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Tennis at its most rewarding

LO Special Olympics program is only one of its kind in Oregon


Gerri Allen has been a professional tennis coach for nearly 30 years, and she well knows the ingredient that makes the Lake Oswego Indoor Tennis Center’s Special Olympics program so rewarding. by: SUBMITTED - Gerri Allen, professional tennis coach at the Lake Oswego Indoor Tennis Center, gives a high-five to Daniel Tucker after a great shot at practice.

“It is so much fun,” Allen said. “Even just a little bit of progress is fun. I’ve discovered that the more fun I have on the court, the better off they are. With our May tournament all get prizes. Everyone wins.”

The program held its big annual tournament on Saturday at the Lake Oswego Indoor Tennis Center.

This is a good year to celebrate this successful program because 2013 is its 10th anniversary and also Allen’s 10th year at the tennis center. Why was it started?

“It was a population that needed to be served,” Allen said. “No one else was doing it.”

People with conditions such as Down syndrome, head injuries, Asperger’s syndrome and autism can play tennis. Fun is the result, and Allen has become an expert at helping them achieve it.

“I tailor each player for their skill level in tournaments,” Allen said. “I make sure everyone does what they have to do to win a prize. The first year we used bouncing balloons. One girl was very good at juggling balloons. She could do it all day. Now we use some low compression balls. It takes these players longer to get there, but their progress is amazing.”

Prizes are one measure of progress. Another is the special memories Allen has made over the years. Some of her players have been with her for a long time.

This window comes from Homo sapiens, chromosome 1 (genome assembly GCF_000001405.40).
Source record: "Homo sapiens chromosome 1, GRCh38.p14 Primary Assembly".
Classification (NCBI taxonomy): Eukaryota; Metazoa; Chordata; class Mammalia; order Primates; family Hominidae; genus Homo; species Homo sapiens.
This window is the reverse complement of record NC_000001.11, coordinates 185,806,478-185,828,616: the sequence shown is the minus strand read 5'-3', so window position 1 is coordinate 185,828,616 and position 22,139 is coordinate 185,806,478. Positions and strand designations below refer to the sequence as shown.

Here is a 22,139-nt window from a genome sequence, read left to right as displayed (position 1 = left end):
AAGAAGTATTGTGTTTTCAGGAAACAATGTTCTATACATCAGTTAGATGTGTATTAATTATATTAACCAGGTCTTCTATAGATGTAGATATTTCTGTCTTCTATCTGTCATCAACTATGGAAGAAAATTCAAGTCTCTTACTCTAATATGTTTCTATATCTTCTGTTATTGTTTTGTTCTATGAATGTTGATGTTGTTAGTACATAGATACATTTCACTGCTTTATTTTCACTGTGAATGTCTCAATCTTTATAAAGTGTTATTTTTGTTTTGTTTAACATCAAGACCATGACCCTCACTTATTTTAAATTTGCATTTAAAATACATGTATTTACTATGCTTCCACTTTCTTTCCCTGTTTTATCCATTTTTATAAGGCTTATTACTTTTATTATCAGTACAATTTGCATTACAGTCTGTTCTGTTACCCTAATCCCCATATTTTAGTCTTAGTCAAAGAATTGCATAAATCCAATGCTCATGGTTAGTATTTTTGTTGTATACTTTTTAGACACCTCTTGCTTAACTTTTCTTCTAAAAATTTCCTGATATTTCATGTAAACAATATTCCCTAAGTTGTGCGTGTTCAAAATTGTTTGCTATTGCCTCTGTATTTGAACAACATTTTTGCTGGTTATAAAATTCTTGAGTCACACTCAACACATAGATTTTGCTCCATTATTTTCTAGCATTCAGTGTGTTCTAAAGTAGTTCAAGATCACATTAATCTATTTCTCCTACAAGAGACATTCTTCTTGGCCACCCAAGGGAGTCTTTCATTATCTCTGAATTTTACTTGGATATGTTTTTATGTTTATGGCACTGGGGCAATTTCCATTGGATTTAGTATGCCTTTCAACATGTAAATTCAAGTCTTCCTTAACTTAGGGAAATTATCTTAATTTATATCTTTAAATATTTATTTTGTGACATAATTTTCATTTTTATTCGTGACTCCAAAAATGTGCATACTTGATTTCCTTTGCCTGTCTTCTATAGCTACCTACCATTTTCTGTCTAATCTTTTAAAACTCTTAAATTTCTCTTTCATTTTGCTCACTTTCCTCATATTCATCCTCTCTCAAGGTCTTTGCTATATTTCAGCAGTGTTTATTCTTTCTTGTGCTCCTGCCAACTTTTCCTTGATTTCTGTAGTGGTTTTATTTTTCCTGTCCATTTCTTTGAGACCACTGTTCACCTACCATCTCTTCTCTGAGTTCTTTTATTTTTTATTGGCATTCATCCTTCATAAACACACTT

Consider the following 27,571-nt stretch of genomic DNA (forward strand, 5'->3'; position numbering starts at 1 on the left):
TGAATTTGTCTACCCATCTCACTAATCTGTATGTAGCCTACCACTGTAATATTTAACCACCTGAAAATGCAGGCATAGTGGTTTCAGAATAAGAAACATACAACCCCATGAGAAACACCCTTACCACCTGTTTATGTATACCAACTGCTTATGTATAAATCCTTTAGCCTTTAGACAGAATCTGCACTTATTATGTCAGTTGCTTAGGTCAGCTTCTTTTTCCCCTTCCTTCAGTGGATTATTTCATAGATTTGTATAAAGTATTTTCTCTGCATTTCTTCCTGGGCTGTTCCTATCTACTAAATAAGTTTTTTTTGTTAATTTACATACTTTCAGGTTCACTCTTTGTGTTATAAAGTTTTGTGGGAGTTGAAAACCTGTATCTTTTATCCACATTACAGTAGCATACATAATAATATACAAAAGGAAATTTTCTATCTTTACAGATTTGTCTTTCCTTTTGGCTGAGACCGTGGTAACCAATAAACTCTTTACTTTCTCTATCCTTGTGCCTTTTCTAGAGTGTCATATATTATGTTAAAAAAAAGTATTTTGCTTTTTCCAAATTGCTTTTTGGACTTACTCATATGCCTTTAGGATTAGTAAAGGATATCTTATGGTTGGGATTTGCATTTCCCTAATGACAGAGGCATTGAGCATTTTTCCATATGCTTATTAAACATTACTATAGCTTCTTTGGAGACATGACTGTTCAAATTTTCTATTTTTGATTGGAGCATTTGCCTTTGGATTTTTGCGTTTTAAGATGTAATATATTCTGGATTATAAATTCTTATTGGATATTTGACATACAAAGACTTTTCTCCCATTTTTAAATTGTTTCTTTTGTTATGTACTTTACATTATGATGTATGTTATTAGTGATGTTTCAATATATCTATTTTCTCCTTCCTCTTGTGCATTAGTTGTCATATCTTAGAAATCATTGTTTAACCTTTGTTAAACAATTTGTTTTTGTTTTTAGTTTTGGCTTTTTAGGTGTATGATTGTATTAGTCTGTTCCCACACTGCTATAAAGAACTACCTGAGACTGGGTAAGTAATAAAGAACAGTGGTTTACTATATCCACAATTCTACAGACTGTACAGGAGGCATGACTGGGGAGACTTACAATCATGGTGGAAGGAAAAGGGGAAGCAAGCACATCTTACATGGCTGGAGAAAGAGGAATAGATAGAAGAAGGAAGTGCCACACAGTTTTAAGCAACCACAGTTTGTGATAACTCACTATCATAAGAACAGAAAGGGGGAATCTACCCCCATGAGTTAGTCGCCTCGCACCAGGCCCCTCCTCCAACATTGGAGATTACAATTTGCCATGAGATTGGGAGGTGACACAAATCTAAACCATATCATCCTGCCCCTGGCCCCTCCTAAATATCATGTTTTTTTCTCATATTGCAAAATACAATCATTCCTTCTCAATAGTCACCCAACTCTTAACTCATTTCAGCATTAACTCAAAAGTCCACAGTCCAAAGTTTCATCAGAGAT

“There was one girl who was scared to come out on the court,” Allen said. “Now she runs out on the court with a big smile. One girl could not speak for the first three years. Now she speaks in sentences. It’s pretty amazing. For my best player, I need to keep coming up with things to challenge her. Now she’s got the hang of hitting a ball in the alley, and she wants more and more.”

No matter what the skill level of a player, Allen said, “All the kids are so supportive of one another and always cheering each other on. It’s wonderful to see. This is one of my favorite classes to teach, and our volunteers get so much out of it. It’s just a great program.”

The program is great because a lot of people care. Allen never has a problem getting plenty of volunteers, and she gets lots of support from the tennis center and the Greater Portland Tennis Council, which recently gave the program a grant to purchase new balls and prizes.

Allen gives a special nod of appreciation to Special Olympics of Oregon, which started the program in 2004. It no longer operates under the Special Olympics banner because a fee for players was added a few years ago, but the impact remains.

“We have been the only Special Olympics program in Oregon to offer this sport to our athletes,” said Gary Paxton, program coordinator for Special Olympics in the Portland area. “I think it has been a wonderful program for our athletes.”

Paxton praised Allen and the tennis center, saying, “You have done a terrific job of providing them the skills they need as individuals in a positive atmosphere.”by: SUBMITTED - Coaches and players in the Special Olympics program at the Lake Oswego Indoor Tennis Center pose for a group photo. Gerri Allen, second from the left up front, is director of the program, now in its 10th year.

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